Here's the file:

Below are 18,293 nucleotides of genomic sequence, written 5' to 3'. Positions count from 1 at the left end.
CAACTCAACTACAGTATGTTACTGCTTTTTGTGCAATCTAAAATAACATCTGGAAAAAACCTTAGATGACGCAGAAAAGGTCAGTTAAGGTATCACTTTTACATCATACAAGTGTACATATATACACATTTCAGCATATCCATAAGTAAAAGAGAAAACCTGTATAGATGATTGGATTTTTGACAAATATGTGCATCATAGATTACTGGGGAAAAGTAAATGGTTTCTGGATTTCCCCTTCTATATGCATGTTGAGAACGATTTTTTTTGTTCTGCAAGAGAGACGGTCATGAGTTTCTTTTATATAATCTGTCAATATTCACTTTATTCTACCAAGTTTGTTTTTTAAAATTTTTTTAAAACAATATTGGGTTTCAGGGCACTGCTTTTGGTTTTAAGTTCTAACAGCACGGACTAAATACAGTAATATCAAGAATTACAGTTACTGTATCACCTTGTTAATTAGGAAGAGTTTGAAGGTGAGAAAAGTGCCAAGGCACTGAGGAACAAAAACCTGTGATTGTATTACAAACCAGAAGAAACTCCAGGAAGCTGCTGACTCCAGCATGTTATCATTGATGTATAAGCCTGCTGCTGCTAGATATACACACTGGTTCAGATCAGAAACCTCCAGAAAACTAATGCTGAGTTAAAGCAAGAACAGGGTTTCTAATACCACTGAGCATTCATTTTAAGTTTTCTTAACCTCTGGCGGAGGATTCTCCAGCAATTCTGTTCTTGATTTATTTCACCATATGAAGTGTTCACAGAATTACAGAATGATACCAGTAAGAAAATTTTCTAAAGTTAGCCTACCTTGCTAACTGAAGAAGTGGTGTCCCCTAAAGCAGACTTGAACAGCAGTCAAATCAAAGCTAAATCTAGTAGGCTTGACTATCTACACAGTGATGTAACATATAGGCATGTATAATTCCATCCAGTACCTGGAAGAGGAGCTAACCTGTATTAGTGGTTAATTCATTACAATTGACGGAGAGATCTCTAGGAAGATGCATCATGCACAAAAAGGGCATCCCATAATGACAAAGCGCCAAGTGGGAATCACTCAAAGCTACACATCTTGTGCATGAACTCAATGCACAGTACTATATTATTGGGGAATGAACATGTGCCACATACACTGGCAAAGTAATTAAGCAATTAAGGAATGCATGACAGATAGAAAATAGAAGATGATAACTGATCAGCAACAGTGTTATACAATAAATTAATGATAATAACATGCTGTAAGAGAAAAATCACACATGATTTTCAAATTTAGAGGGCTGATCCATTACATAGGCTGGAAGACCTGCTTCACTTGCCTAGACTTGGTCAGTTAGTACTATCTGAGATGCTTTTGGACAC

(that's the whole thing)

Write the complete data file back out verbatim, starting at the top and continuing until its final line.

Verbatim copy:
Below are 18,293 nucleotides of genomic sequence, written 5' to 3'. Positions count from 1 at the left end.
CAACTCAACTACAGTATGTTACTGCTTTTTGTGCAATCTAAAATAACATCTGGAAAAAACCTTAGATGACGCAGAAAAGGTCAGTTAAGGTATCACTTTTACATCATACAAGTGTACATATATACACATTTCAGCATATCCATAAGTAAAAGAGAAAACCTGTATAGATGATTGGATTTTTGACAAATATGTGCATCATAGATTACTGGGGAAAAGTAAATGGTTTCTGGATTTCCCCTTCTATATGCATGTTGAGAACGATTTTTTTTGTTCTGCAAGAGAGACGGTCATGAGTTTCTTTTATATAATCTGTCAATATTCACTTTATTCTACCAAGTTTGTTTTTTAAAATTTTTTTAAAACAATATTGGGTTTCAGGGCACTGCTTTTGGTTTTAAGTTCTAACAGCACGGACTAAATACAGTAATATCAAGAATTACAGTTACTGTATCACCTTGTTAATTAGGAAGAGTTTGAAGGTGAGAAAAGTGCCAAGGCACTGAGGAACAAAAACCTGTGATTGTATTACAAACCAGAAGAAACTCCAGGAAGCTGCTGACTCCAGCATGTTATCATTGATGTATAAGCCTGCTGCTGCTAGATATACACACTGGTTCAGATCAGAAACCTCCAGAAAACTAATGCTGAGTTAAAGCAAGAACAGGGTTTCTAATACCACTGAGCATTCATTTTAAGTTTTCTTAACCTCTGGCGGAGGATTCTCCAGCAATTCTGTTCTTGATTTATTTCACCATATGAAGTGTTCACAGAATTACAGAATGATACCAGTAAGAAAATTTTCTAAAGTTAGCCTACCTTGCTAACTGAAGAAGTGGTGTCCCCTAAAGCAGACTTGAACAGCAGTCAAATCAAAGCTAAATCTAGTAGGCTTGACTATCTACACAGTGATGTAACATATAGGCATGTATAATTCCATCCAGTACCTGGAAGAGGAGCTAACCTGTATTAGTGGTTAATTCATTACAATTGACGGAGAGATCTCTAGGAAGATGCATCATGCACAAAAAGGGCATCCCATAATGACAAAGCGCCAAGTGGGAATCACTCAAAGCTACACATCTTGTGCATGAACTCAATGCACAGTACTATATTATTGGGGAATGAACATGTGCCACATACACTGGCAAAGTAATTAAGCAATTAAGGAATGCATGACAGATAGAAAATAGAAGATGATAACTGATCAGCAACAGTGTTATACAATAAATTAATGATAATAACATGCTGTAAGAGAAAAATCACACATGATTTTCAAATTTAGAGGGCTGATCCATTACATAGGCTGGAAGACCTGCTTCACTTGCCTAGACTTGGTCAGTTAGTACTATCTGAGATGCTTTTGGACAC